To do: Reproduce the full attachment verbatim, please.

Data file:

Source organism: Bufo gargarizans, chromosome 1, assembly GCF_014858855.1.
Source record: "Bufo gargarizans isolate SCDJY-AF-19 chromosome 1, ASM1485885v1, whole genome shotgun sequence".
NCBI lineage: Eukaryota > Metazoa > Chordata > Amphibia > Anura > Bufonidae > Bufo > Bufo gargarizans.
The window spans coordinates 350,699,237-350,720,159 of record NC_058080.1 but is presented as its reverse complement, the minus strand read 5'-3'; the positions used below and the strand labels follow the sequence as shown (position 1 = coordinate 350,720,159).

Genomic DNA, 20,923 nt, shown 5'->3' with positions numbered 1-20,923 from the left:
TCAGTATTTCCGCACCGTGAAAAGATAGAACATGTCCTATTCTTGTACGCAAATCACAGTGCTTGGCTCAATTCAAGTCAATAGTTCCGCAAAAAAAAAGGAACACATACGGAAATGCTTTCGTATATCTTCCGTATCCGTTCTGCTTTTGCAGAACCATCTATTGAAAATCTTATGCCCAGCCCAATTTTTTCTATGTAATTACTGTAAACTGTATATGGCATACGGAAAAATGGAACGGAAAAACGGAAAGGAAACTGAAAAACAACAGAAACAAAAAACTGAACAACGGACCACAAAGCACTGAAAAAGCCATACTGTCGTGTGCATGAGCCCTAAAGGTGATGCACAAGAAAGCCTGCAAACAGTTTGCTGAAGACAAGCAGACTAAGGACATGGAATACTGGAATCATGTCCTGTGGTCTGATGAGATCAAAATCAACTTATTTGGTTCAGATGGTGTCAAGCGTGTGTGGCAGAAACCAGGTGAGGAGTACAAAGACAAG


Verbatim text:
Source organism: Bufo gargarizans, chromosome 1, assembly GCF_014858855.1.
Source record: "Bufo gargarizans isolate SCDJY-AF-19 chromosome 1, ASM1485885v1, whole genome shotgun sequence".
NCBI lineage: Eukaryota > Metazoa > Chordata > Amphibia > Anura > Bufonidae > Bufo > Bufo gargarizans.
The window spans coordinates 350,699,237-350,720,159 of record NC_058080.1 but is presented as its reverse complement, the minus strand read 5'-3'; the positions used below and the strand labels follow the sequence as shown (position 1 = coordinate 350,720,159).

Genomic DNA, 20,923 nt, shown 5'->3' with positions numbered 1-20,923 from the left:
TCAGTATTTCCGCACCGTGAAAAGATAGAACATGTCCTATTCTTGTACGCAAATCACAGTGCTTGGCTCAATTCAAGTCAATAGTTCCGCAAAAAAAAAGGAACACATACGGAAATGCTTTCGTATATCTTCCGTATCCGTTCTGCTTTTGCAGAACCATCTATTGAAAATCTTATGCCCAGCCCAATTTTTTCTATGTAATTACTGTAAACTGTATATGGCATACGGAAAAATGGAACGGAAAAACGGAAAGGAAACTGAAAAACAACAGAAACAAAAAACTGAACAACGGACCACAAAGCACTGAAAAAGCCATACTGTCGTGTGCATGAGCCCTAAAGGTGATGCACAAGAAAGCCTGCAAACAGTTTGCTGAAGACAAGCAGACTAAGGACATGGAATACTGGAATCATGTCCTGTGGTCTGATGAGATCAAAATCAACTTATTTGGTTCAGATGGTGTCAAGCGTGTGTGGCAGAAACCAGGTGAGGAGTACAAAGACAAG